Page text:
The BIT.AC Scam and a Cautionary Tale About Fraudulent Online Wallets

The BIT.AC Scam and a Cautionary Tale About Fraudulent Online Wallets

Earlier this year, someone starting out with cryptocurrency wallets experimented with a site called bit.ac, using a review on cryptojunction to influence his decision Other sites revealed that the site was launched in mid-2016 with much promise. The website had an address listed as well as a phone number and contact form, but there was no individual contact to email. Considering that most other online wallets operate the same way, this wasn’t an issue.

The site operated more or less smoothly (save for one Ethereum transaction getting stuck until a support ticket was addressed) until one day in April the server went completely down with a blank page reading “NGINX server.” There were no Facebook or Twitter notifications that maintenance was being done and no way to contact the site owner. This smelled like “scam” all the way.

Miracle of miracles, the site went back up the following day and the user was able to immediately withdraw his funds immediately, forgetting about it. A little after that, a barrage of 2,000+ emails saying “Password reset” was sent to that users’ inbox. What made things worse was that there was no way to cancel the account, with the email address being firmly tied into the platform.

Looking into the site recently revealed that it’s permanently down and has been since June-July. The last “Tweet” was on August 8th stating that a new website was to be launched soon. That never happened and many users lost their coins. Not only that, many users beforehand had their wallets wiped clean, being sent to the same wallet address. A quick scan of the site’s Facebook page in the comments reveals this to be case.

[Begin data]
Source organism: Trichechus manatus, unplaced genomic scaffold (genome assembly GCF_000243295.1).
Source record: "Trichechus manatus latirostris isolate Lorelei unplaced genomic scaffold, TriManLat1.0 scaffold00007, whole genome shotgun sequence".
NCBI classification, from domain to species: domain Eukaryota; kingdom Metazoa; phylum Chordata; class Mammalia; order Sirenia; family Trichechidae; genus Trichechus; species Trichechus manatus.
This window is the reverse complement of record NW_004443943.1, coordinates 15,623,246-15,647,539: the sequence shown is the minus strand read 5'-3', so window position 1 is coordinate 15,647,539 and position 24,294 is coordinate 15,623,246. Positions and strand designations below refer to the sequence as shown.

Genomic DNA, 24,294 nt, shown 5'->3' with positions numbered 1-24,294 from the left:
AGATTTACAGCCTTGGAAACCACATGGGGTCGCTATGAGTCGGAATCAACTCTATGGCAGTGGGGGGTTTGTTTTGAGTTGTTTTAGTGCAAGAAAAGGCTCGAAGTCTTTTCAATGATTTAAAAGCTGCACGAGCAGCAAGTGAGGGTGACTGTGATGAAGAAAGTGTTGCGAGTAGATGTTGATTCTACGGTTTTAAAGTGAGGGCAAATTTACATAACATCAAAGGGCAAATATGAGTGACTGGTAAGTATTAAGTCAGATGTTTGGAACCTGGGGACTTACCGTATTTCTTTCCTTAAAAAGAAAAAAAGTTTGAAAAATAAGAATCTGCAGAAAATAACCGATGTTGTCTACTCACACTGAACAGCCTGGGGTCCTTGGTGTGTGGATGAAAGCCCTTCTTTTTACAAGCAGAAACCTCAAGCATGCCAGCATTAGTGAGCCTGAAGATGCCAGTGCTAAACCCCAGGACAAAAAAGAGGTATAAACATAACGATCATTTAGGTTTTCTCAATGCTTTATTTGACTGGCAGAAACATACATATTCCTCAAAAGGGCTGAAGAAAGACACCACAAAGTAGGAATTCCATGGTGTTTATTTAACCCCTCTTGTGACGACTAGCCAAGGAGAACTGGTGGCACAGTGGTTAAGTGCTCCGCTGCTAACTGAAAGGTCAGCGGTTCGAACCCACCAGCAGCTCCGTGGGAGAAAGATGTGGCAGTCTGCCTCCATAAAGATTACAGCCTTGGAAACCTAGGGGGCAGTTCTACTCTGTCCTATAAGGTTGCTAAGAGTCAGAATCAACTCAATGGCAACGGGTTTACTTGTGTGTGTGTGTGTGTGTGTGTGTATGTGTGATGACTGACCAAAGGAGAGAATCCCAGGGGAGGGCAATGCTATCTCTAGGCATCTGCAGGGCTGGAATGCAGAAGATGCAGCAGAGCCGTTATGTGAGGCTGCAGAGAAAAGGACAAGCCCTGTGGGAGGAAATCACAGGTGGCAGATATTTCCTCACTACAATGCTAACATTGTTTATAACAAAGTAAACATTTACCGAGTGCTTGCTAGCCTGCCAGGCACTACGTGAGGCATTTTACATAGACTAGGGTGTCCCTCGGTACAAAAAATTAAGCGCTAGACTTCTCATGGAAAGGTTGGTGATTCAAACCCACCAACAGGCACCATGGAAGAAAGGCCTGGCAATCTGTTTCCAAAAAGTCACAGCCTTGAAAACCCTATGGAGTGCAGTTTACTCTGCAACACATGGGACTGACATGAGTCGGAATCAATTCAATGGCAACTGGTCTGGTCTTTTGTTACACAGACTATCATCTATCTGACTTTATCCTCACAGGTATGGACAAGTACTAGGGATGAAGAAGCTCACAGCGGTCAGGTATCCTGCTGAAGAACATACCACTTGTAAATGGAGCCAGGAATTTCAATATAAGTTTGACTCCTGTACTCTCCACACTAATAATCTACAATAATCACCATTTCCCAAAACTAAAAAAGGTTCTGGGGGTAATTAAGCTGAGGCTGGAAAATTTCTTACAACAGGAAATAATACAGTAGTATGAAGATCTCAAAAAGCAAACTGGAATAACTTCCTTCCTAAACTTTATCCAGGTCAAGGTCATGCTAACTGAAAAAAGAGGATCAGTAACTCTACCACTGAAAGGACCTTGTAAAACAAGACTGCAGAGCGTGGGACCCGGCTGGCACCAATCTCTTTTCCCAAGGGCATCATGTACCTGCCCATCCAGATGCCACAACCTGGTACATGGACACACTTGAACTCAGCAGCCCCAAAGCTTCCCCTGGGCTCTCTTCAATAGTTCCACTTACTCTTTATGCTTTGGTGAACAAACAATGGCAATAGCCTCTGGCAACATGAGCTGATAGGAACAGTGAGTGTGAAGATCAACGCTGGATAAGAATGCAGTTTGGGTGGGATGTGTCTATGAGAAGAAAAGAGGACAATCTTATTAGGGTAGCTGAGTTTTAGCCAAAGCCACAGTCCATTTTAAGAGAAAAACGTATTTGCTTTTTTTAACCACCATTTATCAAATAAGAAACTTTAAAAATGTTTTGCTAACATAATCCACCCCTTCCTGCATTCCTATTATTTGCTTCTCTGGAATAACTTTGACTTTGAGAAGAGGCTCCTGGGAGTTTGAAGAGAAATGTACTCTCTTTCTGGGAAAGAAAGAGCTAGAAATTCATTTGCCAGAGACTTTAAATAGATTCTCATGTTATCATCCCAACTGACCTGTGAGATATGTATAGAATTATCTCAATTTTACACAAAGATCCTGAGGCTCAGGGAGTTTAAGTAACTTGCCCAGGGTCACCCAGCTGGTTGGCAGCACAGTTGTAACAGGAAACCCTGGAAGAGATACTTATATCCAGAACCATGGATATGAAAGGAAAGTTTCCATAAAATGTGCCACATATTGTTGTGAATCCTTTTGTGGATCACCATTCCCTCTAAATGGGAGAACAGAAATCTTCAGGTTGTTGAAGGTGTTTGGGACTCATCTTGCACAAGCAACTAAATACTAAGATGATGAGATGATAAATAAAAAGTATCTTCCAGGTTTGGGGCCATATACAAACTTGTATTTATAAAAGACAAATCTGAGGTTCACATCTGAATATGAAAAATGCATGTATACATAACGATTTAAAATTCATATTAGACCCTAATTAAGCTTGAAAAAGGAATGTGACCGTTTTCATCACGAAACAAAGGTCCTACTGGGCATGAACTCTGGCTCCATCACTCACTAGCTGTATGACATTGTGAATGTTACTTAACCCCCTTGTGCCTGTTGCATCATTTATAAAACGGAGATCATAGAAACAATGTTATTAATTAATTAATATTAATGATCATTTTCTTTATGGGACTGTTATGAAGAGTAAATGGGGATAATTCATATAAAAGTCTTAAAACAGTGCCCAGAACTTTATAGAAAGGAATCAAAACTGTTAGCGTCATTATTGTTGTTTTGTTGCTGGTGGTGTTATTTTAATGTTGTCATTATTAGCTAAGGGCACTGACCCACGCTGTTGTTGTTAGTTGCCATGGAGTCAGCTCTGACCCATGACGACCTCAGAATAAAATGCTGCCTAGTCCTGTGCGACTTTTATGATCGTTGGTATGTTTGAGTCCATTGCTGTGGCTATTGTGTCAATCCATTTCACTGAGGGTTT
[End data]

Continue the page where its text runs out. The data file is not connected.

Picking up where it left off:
Doing further research, the company was formally dissolved in June 11, 2017, with the phone number going to a “virtual office” and the business not existing. In addition, a “Philipp Schnabel” is a German bloke (Correspondence address: 123 Friedrichstr, Berlin, Germany, 10117) that did business in London and apparently ran off with everyone’s money. It also appears that he got away with it since he controlled the private key(s) on the site. In addition, he evidently ran other scam crypto sites before such as OWY and Coinomi, both scams.

*** UPDATE 2017-12-17 ***

The domain apparently wasn’t reregistered and a Russian site is in place of it, leading one to believe that it was run by a Russian hacker.

*** END UPDATE ***

This alone is proof that, should you not have an offline/secure cryptocurrency wallet like Ledger or Trezor, or more ideally a paper wallet where only you control the private key, you will be burned. Cryptocurrencies are still very much the “wild west” and there is absolutely zero protection should your wallet/funds get compromised.

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Rafi Hecht

Rafi Hecht is a web programmer and digital marketing specialist with over 12 years experience. He holds a Masters of Science degree from Stevens Institute of Technology and is both Adwords and Bing Ads certified. Rafi currently lives in Toronto.

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